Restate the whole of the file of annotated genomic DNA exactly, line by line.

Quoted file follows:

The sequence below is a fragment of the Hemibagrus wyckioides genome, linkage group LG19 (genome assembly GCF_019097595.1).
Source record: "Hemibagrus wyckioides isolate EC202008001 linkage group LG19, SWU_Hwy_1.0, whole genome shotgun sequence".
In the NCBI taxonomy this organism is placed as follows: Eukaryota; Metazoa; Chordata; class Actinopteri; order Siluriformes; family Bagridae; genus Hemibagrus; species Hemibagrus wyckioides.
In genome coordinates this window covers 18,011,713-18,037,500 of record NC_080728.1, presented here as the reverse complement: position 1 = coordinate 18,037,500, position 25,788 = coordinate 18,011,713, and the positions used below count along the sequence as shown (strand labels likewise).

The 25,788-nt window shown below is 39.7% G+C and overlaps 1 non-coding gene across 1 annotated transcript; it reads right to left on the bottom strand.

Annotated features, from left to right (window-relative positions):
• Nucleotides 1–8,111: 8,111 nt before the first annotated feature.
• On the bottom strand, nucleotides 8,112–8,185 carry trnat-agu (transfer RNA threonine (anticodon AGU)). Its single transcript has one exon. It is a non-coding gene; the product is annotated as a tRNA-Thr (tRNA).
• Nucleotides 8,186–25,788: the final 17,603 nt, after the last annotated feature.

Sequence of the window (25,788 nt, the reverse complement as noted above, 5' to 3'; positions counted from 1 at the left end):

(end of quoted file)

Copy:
The sequence below is a fragment of the Hemibagrus wyckioides genome, linkage group LG19 (genome assembly GCF_019097595.1).
Source record: "Hemibagrus wyckioides isolate EC202008001 linkage group LG19, SWU_Hwy_1.0, whole genome shotgun sequence".
In the NCBI taxonomy this organism is placed as follows: Eukaryota; Metazoa; Chordata; class Actinopteri; order Siluriformes; family Bagridae; genus Hemibagrus; species Hemibagrus wyckioides.
In genome coordinates this window covers 18,011,713-18,037,500 of record NC_080728.1, presented here as the reverse complement: position 1 = coordinate 18,037,500, position 25,788 = coordinate 18,011,713, and the positions used below count along the sequence as shown (strand labels likewise).

The 25,788-nt window shown below is 39.7% G+C and overlaps 1 non-coding gene across 1 annotated transcript; it reads right to left on the bottom strand.

Annotated features, from left to right (window-relative positions):
• Nucleotides 1–8,111: 8,111 nt before the first annotated feature.
• On the bottom strand, nucleotides 8,112–8,185 carry trnat-agu (transfer RNA threonine (anticodon AGU)). Its single transcript has one exon. It is a non-coding gene; the product is annotated as a tRNA-Thr (tRNA).
• Nucleotides 8,186–25,788: the final 17,603 nt, after the last annotated feature.

Sequence of the window (25,788 nt, the reverse complement as noted above, 5' to 3'; positions counted from 1 at the left end):